Speaking of hair crimes, every time I attend a Clippers game, I sneak into the press room to grab the opposing team's media guide. Why? Because the team pictures from year-to-year are so amusing, especially the ones from the '70s when coaches wore polyester suits and looked like John Amos any time he had to get dressed up in "Good Times." Anyway, my favorite media guide belonged to the Warriors. In '69, they dressed up for their photo like they were headed to a semiformal. The '70 team posed on a trolley car. The '71 team posed at a construction site, with one player even holding an ax (too bad they couldn't have done this 26 years later and given Spree the ax). They switched back to conventional team photos in '72, with Rick Barry's hair receding a little bit more each year ... and then suddenly, out of nowhere for the '77 team photo, he has a full head of hair like one of the players on "Two A Days." It's inexplicable! And if that's not crazy enough, for the '78 team photo, he's back to the receding hairline again. The whole sequence killed me. I love NBA media guides. I have problems.

53. DeSagana Diop & Erick Dampier
The hidden reason for Dallas' monster season: A combined 43.3 minutes per game, 12.9 rebounds, 2.4 blocks, 9.4 points and 12 available fouls every night. Added together, they're more valuable than nearly every center in the league. If Diop re-signs with the Mavs this summer, let's combine them for fantasy purposes and call them DeSageric Diopier.

50. Gerald Wallace
Ladies and gentleman, our 2007 winner of the "Most Random Fantasy Explosion," "Best Contract Push On a Bad Team" and "Guy Who Plays So Recklessly That It's Amazing He Didn't Suffer a Horrific Injury" awards! Do you realize he averaged 23 points and nine rebounds for the last four months of the season? Remember we had this discussion when he's signing with Orlando for $75 million this summer and you're thinking, "Wait, Gerald Wallace ... the guy on Charlotte?"

47. Tyson Chandler
Just for the hell of it, and only because I'm so rarely right ...

• Tyson Chandler: 9.5 points, 12.4 rebounds, 1.8 blocks and 0.5 steals per game; 62.4 FG% and 52.7 FT%; $9.5 million cap figure; 24 years old.

• Ben Wallace: 6.4 points, 10.7 rebounds, 2.1 blocks and 1.5 steals per game; 45.3 FG% and 41.0 FT%; $16 million cap figure; 32 years old.

43. Sebastian Telfair
No way the Celtics land the second lottery spot without him.

38. Andre Iguodala
An e-mail from Andrew from Malibu, Calif., last night: "I'm curious where you'd put Iguodala on your list. On the one hand, he played great this year and provided us with some optimism about the Sixers' future. On the other hand, he helped kill any chances we had in the lottery."

Tankapalooza 2007 ... it's FANNNNNNNNNNN-tastic!

34. Carmelo Anthony & Mehmet Okur
You know about 'Melo, but Memo is the most underrated player in the league right now, one of those guys who jumps out every time you watch his team. How many big guys shoot 39 percent from 3-point territory and put up an 18-9 every night? A wholly unique player.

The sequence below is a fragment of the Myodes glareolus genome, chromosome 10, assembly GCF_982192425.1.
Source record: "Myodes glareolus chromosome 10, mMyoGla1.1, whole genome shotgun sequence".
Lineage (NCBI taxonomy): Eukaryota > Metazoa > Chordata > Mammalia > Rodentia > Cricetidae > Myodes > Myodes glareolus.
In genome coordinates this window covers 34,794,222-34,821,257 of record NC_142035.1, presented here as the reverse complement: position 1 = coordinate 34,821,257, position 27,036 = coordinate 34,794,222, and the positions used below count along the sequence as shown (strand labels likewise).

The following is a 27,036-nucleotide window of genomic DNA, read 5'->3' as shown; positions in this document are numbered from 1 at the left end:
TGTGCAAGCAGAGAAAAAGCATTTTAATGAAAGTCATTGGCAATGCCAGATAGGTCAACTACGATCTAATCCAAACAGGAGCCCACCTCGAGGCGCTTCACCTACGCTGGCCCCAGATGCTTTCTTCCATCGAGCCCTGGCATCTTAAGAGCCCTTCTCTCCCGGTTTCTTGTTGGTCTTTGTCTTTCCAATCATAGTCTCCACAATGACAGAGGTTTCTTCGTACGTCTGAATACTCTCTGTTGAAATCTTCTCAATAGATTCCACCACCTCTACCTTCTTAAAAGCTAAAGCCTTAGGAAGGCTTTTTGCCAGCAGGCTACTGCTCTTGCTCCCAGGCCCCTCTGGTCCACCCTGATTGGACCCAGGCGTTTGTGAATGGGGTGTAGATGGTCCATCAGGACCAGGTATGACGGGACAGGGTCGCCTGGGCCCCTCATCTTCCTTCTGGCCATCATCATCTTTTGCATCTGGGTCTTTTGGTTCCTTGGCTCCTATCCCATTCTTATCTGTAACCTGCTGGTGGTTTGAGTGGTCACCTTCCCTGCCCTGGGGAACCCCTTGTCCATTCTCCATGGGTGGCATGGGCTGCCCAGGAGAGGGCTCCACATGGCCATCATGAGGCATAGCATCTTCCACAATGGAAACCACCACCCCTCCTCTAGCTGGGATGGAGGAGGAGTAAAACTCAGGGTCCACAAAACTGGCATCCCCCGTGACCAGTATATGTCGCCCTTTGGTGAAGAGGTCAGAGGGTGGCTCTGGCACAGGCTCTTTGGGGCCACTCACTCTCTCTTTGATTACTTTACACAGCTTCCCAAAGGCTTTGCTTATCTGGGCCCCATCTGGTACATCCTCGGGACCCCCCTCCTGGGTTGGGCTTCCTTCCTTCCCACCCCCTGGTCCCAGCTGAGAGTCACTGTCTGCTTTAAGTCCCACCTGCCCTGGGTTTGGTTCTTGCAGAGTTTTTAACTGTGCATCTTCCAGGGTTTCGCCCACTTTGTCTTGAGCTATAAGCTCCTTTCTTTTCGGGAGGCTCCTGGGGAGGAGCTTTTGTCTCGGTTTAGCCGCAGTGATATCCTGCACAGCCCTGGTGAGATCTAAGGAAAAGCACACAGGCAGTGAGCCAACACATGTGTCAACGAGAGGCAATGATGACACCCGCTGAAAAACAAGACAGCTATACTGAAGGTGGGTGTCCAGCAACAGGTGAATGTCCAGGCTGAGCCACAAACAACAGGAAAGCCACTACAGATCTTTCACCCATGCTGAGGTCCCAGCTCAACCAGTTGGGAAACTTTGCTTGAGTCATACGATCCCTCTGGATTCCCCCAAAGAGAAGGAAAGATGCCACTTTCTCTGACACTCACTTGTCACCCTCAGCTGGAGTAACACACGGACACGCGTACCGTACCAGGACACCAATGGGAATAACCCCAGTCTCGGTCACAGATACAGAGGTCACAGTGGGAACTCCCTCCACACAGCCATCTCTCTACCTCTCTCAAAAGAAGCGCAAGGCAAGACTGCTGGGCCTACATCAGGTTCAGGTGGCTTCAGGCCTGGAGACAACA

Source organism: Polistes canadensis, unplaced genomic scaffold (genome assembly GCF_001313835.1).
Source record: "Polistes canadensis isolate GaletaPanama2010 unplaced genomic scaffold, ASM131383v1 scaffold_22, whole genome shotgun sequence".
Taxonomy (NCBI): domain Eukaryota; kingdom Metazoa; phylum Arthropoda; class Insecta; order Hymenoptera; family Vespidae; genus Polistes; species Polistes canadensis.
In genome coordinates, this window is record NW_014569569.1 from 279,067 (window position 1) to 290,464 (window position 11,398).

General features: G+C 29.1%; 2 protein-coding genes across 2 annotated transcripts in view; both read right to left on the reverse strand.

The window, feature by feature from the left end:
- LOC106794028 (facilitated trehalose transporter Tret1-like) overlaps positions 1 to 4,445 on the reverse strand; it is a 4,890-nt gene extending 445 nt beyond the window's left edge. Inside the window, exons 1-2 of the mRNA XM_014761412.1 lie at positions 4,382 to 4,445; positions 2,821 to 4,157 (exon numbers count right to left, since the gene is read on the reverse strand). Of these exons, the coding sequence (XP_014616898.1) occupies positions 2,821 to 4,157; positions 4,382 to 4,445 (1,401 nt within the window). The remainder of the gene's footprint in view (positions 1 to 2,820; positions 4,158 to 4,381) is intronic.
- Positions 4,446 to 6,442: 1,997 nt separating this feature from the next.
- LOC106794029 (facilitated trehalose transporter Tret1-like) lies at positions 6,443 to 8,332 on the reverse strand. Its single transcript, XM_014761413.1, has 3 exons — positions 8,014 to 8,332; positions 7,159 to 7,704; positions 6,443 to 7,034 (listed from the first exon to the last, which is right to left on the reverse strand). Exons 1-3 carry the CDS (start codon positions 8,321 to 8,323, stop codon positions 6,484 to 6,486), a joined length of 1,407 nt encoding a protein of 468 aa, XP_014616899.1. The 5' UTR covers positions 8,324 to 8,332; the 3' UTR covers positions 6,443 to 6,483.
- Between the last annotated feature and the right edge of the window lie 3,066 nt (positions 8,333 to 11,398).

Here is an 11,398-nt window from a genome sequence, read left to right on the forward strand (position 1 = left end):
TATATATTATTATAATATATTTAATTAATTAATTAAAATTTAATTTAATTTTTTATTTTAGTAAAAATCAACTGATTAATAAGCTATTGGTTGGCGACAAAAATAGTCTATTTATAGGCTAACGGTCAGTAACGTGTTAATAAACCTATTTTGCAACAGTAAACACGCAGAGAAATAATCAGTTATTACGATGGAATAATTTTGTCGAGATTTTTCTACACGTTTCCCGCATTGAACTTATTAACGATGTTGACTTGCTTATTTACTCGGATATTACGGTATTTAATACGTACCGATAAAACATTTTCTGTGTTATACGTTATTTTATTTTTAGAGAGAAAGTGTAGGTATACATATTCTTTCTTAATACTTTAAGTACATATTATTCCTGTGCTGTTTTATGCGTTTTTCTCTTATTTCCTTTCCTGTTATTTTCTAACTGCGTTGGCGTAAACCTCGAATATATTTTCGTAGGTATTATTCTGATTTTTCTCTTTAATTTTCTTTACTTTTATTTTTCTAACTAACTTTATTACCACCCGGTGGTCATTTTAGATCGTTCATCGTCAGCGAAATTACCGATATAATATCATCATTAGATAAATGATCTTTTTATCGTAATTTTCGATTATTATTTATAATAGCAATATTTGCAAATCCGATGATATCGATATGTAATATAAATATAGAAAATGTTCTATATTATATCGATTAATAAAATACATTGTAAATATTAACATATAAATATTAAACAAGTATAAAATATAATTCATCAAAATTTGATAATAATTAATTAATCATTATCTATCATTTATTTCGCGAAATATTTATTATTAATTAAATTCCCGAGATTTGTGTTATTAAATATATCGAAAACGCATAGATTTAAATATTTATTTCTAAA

(Note: Right now, every Pistons fan is glaring at his computer screen and saying, "Go ahead Simmons, go ahead, just write it you [bleep], write that we could have [bleeping] both of them right now ... go ahead, just write it! That's why you lumped them together! Make your lame joke about Joe D! At least we won in 2004! The Celtics suck! They suck! EAT IT SIMMONS! EAT IT!!!!!!!!!!")

30. Baron Davis
Missed 20 games and played like an All-Star in the other 62. In other words, it was a typical Baron Davis season. If I'm the Warriors, I'm selling high on Baron this summer, saving some cash and turning the team over to Monta Ellis.

(In fact, allow me to make this offer for Davis on behalf of the Celtics: Delonte West, Gerald Green, Theo Ratliff's expiring contract, Sebastian Telfair's expiring contract and all future DVD residuals for "Through The Fire 2: Greece or Italy?")

26. Kevin Garnett
I know it's not his fault. I know. At the same time ...

A. He missed the playoffs for three straight years in his prime.
B. He made it past the first round once in his entire career.
C. You can't say those things about any other "superstar" from the past 30 years. Not one of them.

21. Vince Carter & Chauncey Billups
Not the most inspiring contract years, fellas. You should have hired Gerald Wallace's agent to give you a pep talk.

18. Shawn Marion
We're penalizing him 10 spots for an exchange in ESPN The Magazine's recent feature about Marion's being underappreciated. And just for the record, I agree. He's the second-most indispensable Sun besides Nash, as well as the best defensive player in the league. Anyway, here's what happened after Chris Palmer asked him if he'd rather be an MVP candidate and a 30-point scorer on a lesser team, or continue to do what he's doing on the second-best team in basketball.